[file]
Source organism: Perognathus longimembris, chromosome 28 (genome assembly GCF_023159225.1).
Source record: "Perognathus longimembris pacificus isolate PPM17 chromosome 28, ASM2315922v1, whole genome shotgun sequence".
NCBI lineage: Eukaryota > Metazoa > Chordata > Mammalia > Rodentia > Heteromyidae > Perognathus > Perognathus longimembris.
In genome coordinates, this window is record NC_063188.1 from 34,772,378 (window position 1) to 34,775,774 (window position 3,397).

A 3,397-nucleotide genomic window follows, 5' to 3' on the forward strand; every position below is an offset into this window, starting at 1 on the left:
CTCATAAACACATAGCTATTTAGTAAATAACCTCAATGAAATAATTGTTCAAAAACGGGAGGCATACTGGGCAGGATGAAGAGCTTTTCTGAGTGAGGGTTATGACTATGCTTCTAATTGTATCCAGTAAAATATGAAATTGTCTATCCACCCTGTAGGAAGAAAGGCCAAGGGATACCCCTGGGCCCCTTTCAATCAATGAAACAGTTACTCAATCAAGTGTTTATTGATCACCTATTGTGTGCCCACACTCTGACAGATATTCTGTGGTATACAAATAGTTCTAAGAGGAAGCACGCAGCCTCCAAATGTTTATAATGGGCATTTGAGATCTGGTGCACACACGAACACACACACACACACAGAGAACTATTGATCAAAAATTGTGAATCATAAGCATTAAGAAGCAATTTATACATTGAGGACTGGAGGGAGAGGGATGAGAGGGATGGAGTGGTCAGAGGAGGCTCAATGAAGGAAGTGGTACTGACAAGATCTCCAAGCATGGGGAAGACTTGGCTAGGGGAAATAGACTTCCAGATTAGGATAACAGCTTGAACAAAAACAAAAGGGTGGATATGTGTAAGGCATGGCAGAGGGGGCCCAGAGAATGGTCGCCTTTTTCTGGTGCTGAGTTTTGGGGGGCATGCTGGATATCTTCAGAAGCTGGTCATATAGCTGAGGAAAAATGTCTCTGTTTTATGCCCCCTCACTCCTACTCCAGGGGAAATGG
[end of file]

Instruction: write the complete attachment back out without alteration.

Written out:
Source organism: Perognathus longimembris, chromosome 28 (genome assembly GCF_023159225.1).
Source record: "Perognathus longimembris pacificus isolate PPM17 chromosome 28, ASM2315922v1, whole genome shotgun sequence".
NCBI lineage: Eukaryota > Metazoa > Chordata > Mammalia > Rodentia > Heteromyidae > Perognathus > Perognathus longimembris.
In genome coordinates, this window is record NC_063188.1 from 34,772,378 (window position 1) to 34,775,774 (window position 3,397).

A 3,397-nucleotide genomic window follows, 5' to 3' on the forward strand; every position below is an offset into this window, starting at 1 on the left:
CTCATAAACACATAGCTATTTAGTAAATAACCTCAATGAAATAATTGTTCAAAAACGGGAGGCATACTGGGCAGGATGAAGAGCTTTTCTGAGTGAGGGTTATGACTATGCTTCTAATTGTATCCAGTAAAATATGAAATTGTCTATCCACCCTGTAGGAAGAAAGGCCAAGGGATACCCCTGGGCCCCTTTCAATCAATGAAACAGTTACTCAATCAAGTGTTTATTGATCACCTATTGTGTGCCCACACTCTGACAGATATTCTGTGGTATACAAATAGTTCTAAGAGGAAGCACGCAGCCTCCAAATGTTTATAATGGGCATTTGAGATCTGGTGCACACACGAACACACACACACACACAGAGAACTATTGATCAAAAATTGTGAATCATAAGCATTAAGAAGCAATTTATACATTGAGGACTGGAGGGAGAGGGATGAGAGGGATGGAGTGGTCAGAGGAGGCTCAATGAAGGAAGTGGTACTGACAAGATCTCCAAGCATGGGGAAGACTTGGCTAGGGGAAATAGACTTCCAGATTAGGATAACAGCTTGAACAAAAACAAAAGGGTGGATATGTGTAAGGCATGGCAGAGGGGGCCCAGAGAATGGTCGCCTTTTTCTGGTGCTGAGTTTTGGGGGGCATGCTGGATATCTTCAGAAGCTGGTCATATAGCTGAGGAAAAATGTCTCTGTTTTATGCCCCCTCACTCCTACTCCAGGGGAAATGG